Danielle Martin makes life look easy in her stunning modeling pictures, but those images do not tell the story of her tumultuous journey to becoming the Jiu-Jitsu black belt she is today.
In high school, Danielle was homeless and slept in a campground restroom.
Her mother made some bad choices selling methamphetamine and went away to prison and her father was not there for her.
But instead of becoming another statistic, Danielle fought her way through hardships and has shaped an inspiring life.
After high school, Danielle found herself in a whirlwind as a professional surfer, model and TV personality.
She grew up in Hawaii where she began surfing when she was seven years old. Her passion for surfing lead to sponsorships from O’Neill, Rip Curl and others.
Professional surfing led Danielle to modeling jobs with major national brands like Nordstrom, Nike and Reebok. Danielle was also featured in magazines like Sports Illustrated, Shape, Health & Fitness and Surfing.
After a chance encounter on the beach, Danielle was invited to host a television show that led to roles on shows like Dirty Jobs on Discovery, Planet X on the FOX Network and Pro-Truck TV on Speedvision.
In addition to her professional career, Danielle has won multiple championship Jiu-Jitsu medals at the National, Pan American and World tournaments while progressing through the belt ranks.
Today Danielle is a motivational speaker and founder of True Boundaries — a personal protection and self-empowerment company.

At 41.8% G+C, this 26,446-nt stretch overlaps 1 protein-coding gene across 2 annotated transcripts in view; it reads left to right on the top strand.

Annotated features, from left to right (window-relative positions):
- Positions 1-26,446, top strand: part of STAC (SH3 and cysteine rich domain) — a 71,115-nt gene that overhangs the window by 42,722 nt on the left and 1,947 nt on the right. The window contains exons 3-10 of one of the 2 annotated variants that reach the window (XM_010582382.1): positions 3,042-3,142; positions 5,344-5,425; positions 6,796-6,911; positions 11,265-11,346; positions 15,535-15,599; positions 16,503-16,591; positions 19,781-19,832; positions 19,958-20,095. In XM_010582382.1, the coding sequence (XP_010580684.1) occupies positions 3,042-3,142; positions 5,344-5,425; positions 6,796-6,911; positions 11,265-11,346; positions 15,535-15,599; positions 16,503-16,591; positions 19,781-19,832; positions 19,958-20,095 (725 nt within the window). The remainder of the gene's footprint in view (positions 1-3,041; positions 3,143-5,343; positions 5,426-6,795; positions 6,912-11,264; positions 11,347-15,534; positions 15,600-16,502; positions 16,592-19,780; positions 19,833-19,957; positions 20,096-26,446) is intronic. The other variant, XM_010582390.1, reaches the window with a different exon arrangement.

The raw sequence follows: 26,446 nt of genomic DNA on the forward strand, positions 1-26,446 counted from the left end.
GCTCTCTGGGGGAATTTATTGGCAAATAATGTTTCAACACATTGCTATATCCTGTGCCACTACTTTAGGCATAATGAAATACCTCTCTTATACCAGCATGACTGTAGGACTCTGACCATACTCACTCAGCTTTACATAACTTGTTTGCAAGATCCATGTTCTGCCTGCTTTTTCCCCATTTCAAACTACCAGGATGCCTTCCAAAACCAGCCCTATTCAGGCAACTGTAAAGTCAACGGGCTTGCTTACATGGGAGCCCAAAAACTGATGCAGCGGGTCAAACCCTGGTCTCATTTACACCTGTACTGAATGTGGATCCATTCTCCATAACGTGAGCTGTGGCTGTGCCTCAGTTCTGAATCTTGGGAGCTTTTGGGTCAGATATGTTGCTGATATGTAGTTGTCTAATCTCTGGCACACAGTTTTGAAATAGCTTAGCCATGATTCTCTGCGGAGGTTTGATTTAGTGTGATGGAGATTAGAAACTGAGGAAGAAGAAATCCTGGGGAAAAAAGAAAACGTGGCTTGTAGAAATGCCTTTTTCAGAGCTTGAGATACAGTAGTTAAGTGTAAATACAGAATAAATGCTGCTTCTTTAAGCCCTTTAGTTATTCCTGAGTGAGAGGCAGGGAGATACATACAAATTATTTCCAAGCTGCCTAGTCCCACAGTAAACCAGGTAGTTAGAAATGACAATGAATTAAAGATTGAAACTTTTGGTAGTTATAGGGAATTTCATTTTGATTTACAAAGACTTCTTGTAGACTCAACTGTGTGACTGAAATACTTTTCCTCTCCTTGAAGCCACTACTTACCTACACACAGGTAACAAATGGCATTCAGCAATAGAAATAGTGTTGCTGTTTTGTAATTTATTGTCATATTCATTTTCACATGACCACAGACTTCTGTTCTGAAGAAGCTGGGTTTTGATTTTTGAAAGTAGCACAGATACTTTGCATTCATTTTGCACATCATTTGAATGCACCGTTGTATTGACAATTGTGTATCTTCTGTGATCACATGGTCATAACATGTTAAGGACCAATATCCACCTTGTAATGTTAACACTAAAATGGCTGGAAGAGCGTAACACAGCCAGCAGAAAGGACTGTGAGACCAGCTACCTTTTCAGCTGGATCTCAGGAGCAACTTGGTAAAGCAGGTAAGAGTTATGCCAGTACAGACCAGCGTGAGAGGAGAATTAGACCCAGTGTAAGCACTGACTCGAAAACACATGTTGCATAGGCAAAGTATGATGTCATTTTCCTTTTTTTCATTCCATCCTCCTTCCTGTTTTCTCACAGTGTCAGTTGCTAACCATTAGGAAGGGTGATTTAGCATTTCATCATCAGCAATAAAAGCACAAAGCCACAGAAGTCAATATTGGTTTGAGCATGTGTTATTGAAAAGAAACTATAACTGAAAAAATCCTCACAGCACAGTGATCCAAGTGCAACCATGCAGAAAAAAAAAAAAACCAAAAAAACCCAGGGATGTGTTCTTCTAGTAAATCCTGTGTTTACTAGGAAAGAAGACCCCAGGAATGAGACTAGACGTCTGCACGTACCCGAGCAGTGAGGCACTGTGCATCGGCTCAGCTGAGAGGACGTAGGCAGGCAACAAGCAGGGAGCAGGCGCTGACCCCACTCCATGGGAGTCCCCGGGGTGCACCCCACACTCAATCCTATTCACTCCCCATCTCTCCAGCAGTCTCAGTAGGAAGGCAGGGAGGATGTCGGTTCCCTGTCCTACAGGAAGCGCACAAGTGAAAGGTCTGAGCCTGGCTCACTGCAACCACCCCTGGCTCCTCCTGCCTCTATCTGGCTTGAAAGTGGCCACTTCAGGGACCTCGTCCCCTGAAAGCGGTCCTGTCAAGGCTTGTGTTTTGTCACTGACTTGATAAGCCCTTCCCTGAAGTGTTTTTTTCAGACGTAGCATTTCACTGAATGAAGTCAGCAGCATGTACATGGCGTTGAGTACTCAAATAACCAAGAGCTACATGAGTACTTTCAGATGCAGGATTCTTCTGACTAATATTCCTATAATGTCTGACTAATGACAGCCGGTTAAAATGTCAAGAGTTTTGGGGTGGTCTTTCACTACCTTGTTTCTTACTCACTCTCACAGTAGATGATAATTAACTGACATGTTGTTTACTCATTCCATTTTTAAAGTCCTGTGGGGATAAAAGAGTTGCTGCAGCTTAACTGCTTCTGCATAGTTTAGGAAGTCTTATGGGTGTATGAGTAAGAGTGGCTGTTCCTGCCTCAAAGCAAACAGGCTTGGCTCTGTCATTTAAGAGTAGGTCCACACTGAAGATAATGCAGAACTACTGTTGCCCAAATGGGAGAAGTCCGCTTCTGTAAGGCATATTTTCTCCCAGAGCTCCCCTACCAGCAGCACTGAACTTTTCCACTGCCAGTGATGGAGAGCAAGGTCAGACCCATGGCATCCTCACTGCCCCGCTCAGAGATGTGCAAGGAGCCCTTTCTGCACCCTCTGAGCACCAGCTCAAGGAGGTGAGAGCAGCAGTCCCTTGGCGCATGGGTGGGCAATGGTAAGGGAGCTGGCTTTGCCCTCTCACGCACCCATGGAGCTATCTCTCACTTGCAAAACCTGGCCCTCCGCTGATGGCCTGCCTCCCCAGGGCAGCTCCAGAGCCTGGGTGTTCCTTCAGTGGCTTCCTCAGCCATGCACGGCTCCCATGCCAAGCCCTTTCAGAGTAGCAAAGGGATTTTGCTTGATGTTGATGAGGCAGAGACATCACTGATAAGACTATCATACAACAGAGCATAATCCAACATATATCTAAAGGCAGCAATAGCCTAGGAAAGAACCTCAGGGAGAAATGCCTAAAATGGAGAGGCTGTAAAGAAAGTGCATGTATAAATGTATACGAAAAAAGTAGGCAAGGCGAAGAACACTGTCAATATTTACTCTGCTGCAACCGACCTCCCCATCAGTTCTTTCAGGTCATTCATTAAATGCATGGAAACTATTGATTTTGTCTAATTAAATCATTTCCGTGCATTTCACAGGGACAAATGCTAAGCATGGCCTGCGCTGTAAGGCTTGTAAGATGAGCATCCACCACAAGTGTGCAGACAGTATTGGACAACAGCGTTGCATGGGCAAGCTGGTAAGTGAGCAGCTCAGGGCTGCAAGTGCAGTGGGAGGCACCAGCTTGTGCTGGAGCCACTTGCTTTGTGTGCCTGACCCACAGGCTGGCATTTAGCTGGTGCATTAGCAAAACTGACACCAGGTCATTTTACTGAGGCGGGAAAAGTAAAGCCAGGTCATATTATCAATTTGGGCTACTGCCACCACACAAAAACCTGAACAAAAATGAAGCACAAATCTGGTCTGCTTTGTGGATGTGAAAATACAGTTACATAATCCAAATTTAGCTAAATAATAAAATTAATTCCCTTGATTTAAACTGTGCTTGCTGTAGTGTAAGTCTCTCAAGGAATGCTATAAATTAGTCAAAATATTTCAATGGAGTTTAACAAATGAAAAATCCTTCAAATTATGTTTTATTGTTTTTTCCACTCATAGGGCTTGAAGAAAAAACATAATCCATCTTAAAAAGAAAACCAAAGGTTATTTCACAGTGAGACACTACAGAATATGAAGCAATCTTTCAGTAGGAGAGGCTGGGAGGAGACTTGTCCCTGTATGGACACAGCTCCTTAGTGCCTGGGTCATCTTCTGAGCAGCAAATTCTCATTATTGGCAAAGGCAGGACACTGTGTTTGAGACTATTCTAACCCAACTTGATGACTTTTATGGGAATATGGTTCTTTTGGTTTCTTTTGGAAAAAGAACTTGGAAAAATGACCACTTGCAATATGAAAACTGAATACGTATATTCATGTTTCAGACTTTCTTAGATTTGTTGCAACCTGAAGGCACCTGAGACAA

Danielle started when Jiu-Jitsu schools were hard to find and she had to drive two hours round trip to get to academy.
“I don’t really know why I was drawn to it, but it was probably because I grew up not feeling safe,” Danielle said. “I think I was subconsciously preparing myself for the worst.”
Danielle watched a few classes and became really excited when the instructor mentioned tournaments.
“I can win a world championship doing this?” Danielle asked him.
Danielle is fiercely competitive and sports have been a significant part of her life. She graduated high school with 12 varsity letters and as a senior she was the California state athlete of the year.
“I played a lot of sports because I was trying to fill a void,” Danielle said. “I had that fire in me. When you’re missing something, you don’t have your parents, you get angry and I put all that into sports.”
Surfing was the sport that launched Danielle’s modeling career. She received a call from Surfing Magazine when they decided to experiment with female surfers in place of professional swimsuit models.
Surfers that could model swimsuits were a rare commodity so after that centerfold, Danielle started getting calls from the big names in the modeling industry.
“I was traveling all over, surfing, modeling and making a lot of money, but in my heart I felt like I was capable of more.” Danielle said.